My other car’s a Volksporche (not)

‘The people’s car,’ that’s what it literally means, does the word ‘volkswagen,’ so I understand.
 
Of course the company doesn’t belong to just any old commoners, it now belongs to a bunch of rich people (who own Porsche). And this group of latter-day nobles are now set to get a lot richer, simply by
 
a) taking advantage of the current ‘financial crisis’
b) not giving a pair of fetid dingo’s kidneys that their profits are nothing to do with hard work and
c) being rich enough in the first place to play the system, when the majority of people are now preparing for a financial struggle. [edit]Or, worse, dying of starvation at the rate of some 30,000 people a day worldwide – but that’s another rant, for another day…[/edit]
 
Some people dismiss me (and those who think like me) as being ‘envious.’
 
No, I’m not ‘envious,’ I’m sick to death of this sick society.
 
[further edit in response to Polly – hi, Polly ]
 
The point is, it went like this:
 
1. Volkswagen has been in trouble for a while.
 
2. Lots of investors, seeing that Volkswagen was in trouble, gambled* on the price of the Volkswagen stock continuing to fall. These highly-paid ‘financial experts’ (using funds entrusted to them) acquired stock in Volkswagen, deferring payment for it. They were counting on the price of the shares going down so that when they had to pay, they would pay less than the price they had ‘bought’ them for, and thus make money on the deal.
 
3. Meanwhile, Porsche had its eyes on Volkswagen (perhaps before the current global financial fiasco, perhaps in conjunction with it).
 
4. Stock prices of all companies everywhere plummetted as a result of ‘whatever-they’re-going-to-call-this-catastrophic-global-financial-event-one-day.’
 
5. Porsche then bought up a huge stake in Volkswagen (at rock-bottom prices). This made stock in Volkswagen rarer than a deranged ewe in a pilot’s seat. As a result, the price of Volkswagen stock rocketed, not just through the roof but so high that it startled several flocks of birdies heading south for the winter.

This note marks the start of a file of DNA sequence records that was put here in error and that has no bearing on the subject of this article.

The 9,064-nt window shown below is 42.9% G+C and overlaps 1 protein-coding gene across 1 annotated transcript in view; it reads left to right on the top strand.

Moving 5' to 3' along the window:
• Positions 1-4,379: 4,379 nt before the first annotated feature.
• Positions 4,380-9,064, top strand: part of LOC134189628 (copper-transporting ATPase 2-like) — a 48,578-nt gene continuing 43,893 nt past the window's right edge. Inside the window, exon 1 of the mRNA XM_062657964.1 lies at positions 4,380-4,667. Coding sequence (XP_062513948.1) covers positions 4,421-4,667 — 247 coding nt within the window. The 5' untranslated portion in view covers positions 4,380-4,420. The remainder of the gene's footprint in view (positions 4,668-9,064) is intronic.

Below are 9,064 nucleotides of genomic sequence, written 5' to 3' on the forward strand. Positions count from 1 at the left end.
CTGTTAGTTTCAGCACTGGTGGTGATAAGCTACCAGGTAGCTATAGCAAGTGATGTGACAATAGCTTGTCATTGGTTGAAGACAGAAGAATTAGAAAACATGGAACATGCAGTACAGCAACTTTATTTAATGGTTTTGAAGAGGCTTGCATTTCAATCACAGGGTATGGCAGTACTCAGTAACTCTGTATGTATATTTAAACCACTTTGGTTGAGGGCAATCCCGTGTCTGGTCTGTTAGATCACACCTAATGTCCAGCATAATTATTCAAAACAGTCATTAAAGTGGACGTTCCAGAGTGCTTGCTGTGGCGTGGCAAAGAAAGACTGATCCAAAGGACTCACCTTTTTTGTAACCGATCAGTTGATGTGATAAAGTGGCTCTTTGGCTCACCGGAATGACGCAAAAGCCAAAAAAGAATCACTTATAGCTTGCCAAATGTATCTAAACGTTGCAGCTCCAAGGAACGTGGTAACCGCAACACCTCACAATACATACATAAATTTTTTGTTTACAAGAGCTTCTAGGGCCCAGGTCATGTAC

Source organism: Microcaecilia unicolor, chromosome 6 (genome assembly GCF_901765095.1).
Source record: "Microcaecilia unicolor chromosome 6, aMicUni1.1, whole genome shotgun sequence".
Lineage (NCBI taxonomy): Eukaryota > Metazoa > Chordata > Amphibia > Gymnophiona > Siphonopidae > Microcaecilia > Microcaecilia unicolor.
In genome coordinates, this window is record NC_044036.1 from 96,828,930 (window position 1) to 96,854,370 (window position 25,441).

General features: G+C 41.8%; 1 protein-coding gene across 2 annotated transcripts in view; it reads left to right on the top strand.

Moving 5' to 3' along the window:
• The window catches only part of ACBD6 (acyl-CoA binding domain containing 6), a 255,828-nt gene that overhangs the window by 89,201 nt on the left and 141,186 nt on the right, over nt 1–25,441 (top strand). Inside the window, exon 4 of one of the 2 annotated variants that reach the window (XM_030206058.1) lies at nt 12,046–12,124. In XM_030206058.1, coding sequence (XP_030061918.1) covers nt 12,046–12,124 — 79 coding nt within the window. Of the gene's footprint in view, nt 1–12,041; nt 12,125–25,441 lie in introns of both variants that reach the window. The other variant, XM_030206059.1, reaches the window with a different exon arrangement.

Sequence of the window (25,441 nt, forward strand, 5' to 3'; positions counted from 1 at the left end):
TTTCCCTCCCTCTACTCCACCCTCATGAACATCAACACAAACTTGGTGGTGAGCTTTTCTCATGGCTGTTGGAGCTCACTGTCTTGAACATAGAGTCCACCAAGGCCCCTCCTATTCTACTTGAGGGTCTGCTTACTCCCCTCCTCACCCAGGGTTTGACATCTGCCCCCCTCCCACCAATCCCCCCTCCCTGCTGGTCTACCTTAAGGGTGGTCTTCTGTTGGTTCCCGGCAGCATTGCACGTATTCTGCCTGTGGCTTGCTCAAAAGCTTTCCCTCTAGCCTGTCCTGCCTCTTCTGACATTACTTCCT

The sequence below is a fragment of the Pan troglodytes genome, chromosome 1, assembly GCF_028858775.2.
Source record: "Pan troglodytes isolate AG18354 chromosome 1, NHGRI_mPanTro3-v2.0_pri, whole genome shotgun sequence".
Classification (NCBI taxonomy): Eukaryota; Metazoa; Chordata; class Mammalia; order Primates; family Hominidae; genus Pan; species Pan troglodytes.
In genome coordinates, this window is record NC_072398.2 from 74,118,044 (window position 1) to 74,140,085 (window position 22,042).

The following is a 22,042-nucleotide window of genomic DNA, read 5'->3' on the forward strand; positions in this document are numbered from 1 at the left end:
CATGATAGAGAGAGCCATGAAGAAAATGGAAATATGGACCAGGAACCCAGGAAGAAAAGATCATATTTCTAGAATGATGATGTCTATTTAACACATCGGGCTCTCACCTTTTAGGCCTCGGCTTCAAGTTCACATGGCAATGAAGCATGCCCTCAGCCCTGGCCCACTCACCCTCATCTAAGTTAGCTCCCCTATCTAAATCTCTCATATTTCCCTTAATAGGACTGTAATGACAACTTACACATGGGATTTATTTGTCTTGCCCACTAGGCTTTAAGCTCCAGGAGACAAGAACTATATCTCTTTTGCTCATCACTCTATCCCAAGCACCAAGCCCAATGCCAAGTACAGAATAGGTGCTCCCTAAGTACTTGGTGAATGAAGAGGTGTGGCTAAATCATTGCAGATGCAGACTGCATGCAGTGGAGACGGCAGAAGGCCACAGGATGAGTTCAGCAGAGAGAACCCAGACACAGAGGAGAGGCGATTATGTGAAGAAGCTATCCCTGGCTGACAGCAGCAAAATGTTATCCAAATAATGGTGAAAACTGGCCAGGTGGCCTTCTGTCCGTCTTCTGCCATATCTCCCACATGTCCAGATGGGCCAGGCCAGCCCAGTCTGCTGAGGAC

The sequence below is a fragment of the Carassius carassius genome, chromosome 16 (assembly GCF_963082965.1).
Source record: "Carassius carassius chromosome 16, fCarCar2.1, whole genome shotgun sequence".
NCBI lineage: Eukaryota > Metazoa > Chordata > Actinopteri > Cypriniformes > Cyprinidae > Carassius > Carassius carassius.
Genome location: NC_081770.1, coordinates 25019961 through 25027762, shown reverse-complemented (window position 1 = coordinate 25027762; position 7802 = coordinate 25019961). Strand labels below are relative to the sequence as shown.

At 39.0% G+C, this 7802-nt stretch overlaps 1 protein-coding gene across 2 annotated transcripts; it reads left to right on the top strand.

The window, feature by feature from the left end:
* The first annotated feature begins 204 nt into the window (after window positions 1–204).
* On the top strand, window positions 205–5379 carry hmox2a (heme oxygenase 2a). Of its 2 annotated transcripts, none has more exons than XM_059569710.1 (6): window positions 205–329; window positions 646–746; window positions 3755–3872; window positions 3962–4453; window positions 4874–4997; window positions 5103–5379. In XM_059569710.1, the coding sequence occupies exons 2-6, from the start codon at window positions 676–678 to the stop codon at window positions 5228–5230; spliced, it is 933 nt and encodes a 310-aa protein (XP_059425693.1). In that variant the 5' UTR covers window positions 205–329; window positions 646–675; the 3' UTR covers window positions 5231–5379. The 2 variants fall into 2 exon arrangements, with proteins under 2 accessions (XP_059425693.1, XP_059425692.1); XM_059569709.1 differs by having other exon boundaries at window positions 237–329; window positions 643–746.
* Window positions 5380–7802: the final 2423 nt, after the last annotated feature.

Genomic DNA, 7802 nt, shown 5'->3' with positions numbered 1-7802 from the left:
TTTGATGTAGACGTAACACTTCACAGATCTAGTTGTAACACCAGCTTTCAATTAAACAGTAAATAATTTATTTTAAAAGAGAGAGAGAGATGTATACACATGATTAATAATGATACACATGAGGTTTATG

6. This left the investors I mentioned in (2) above in total headless chicken mode. They were relying on the stock price falling, not rising. To cut their losses, they all tried (at the same time) to buy shares in Volkswagen. This sent the price of the stock to record levels (as I understand it, briefly making Volkswagen the most highly-valued company on the planet, ever).
 
7. Porsche then sold a portion of this stock (at record levels) – holding back enough so that Porsche still retained overall ownership of Volkswagen. Porsche made billions of foldable green bits of paper as a result. And it produced absolutely nothing in the process. Neither Porsche nor Volkswagen made any new cars; neither company guaranteed any new (or old) jobs. Porshe’s owners played the financial system to make an absolute mint (almost literally). See my previous blog entry (in particular, the bit about ‘stirring pots’ and ‘conspiracies’).
 
* That’s all the stock market really is: legalised gambling, on a vast scale. I’ve got nothing against gambling with my own money. The difference here is that the big players on the stock market are gambling with money that doesn’t belong to them, it belongs to other people. People who suffer when they get it wrong. Meanwhile, the ‘experts,’ more often than not, continue to draw their enormous paychecks and bonuses.
 
After all, the stock market has a ‘herd mentality.’ Nobody could possibly have foreseen that this ‘crisis’ would arise, could they?
 
Well, no, not unless you’re standing back and thinking: "Duh."
 
[/edit]
 
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About pendantry

Phlyarologist (part-time) and pendant. Campaigner for action against anthropogenic global warming (AGW) and injustice in all its forms. Humanist, atheist, notoftenpist. Wannabe poet, writer and astronaut.
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3 Responses to My other car’s a Volksporche (not)

  1. Polly says:

    Wasn’t the company originally owned by the peiple? I mean the state, which should amount to the same thing. Do you think they will really become a lot richer if no one can afford to buy their cars.
    I’d love to have my own car one day, but as you say, we’re preparing for a financial struggle, hoping to keep food on the table, the children out of rags, and in the right shoes for school!
    It’s nice to see you back. Hope you’re well. Polly.

  2. Polly says:

    Hi 🙂
    Looks like I missed your point. I don’t suppose we’ll ever be able to avoid the shark’s attack completely. You know what they say – “Nobody rings a bell when the market hits the bottom”. That’s where you have to rely on the analysts and broker’s judgement, and hope they’ve bought the right options. Still, we’re all encouraged to buy futures in our own industries with save as you own schemes, and invest and hold shares through other schemes which have their own tax incentives, but I suppose these small investments aren’t enough to stabilise the market. It is desparate when market turmoil makes it impossible for financial commitments to be met, but I’ve been told there\’s no room for “nice” people in financial services. Perhaps they’re all sharks 😉
     
    I’m probably still missing your point. It’s hard to disagree. It’s easy to just nod and agree sheepishly. It’s a shame that the underlying businesses are affected by the availability of credit too.  I hope too many shoe shops don’t hit the wall 😐
    Have a good weekend. Polly.

  3. Julia says:

    Hello you,
     
    A dingo ate my blog! 
     
    I blame my Mother.
     
    Julia McSnot
     
     

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